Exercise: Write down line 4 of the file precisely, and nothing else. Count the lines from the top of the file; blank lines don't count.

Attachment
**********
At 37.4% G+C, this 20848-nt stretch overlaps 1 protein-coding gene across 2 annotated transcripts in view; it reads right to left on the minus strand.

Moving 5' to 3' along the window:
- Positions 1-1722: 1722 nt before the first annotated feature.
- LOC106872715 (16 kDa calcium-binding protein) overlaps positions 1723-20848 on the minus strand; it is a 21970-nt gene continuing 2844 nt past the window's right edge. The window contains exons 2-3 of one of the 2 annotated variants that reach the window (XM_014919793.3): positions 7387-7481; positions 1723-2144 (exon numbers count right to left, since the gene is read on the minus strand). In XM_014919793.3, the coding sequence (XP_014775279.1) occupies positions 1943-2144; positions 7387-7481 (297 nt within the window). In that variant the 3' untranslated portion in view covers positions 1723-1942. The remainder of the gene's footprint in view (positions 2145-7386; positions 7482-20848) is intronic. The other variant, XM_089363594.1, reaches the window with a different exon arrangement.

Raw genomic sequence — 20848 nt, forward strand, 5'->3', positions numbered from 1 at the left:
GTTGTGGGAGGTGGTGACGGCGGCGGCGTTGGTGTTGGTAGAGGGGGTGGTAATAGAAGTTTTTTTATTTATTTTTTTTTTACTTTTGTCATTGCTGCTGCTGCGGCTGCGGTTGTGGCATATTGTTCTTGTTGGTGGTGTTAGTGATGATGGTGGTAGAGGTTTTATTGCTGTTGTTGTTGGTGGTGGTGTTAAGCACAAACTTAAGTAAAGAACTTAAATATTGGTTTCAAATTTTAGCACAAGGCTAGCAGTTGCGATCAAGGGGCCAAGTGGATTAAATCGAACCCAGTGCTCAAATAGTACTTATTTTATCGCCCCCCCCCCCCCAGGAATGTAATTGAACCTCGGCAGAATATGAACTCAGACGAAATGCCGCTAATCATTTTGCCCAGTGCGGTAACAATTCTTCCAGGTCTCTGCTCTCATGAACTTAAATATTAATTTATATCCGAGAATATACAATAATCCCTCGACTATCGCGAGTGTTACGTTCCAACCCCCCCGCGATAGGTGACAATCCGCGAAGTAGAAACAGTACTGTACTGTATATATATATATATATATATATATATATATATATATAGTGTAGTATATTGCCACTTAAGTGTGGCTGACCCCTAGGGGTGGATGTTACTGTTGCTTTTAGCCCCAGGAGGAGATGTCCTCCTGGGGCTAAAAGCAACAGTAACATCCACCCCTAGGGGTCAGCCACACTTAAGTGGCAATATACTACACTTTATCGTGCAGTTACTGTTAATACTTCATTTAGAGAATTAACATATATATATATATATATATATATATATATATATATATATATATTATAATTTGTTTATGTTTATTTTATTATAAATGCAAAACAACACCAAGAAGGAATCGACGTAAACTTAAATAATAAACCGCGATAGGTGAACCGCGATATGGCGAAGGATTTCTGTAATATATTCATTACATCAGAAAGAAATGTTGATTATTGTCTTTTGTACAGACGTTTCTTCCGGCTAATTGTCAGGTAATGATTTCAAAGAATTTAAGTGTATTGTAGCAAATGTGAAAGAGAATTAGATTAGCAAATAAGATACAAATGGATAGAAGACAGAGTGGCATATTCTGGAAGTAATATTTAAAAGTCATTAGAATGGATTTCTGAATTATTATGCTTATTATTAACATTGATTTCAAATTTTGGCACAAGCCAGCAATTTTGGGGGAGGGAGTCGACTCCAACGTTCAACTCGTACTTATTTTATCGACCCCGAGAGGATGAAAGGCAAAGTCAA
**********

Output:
- LOC106872715 (16 kDa calcium-binding protein) overlaps positions 1723-20848 on the minus strand; it is a 21970-nt gene continuing 2844 nt past the window's right edge. The window contains exons 2-3 of one of the 2 annotated variants that reach the window (XM_014919793.3): positions 7387-7481; positions 1723-2144 (exon numbers count right to left, since the gene is read on the minus strand). In XM_014919793.3, the coding sequence (XP_014775279.1) occupies positions 1943-2144; positions 7387-7481 (297 nt within the window). In that variant the 3' untranslated portion in view covers positions 1723-1942. The remainder of the gene's footprint in view (positions 2145-7386; positions 7482-20848) is intronic. The other variant, XM_089363594.1, reaches the window with a different exon arrangement.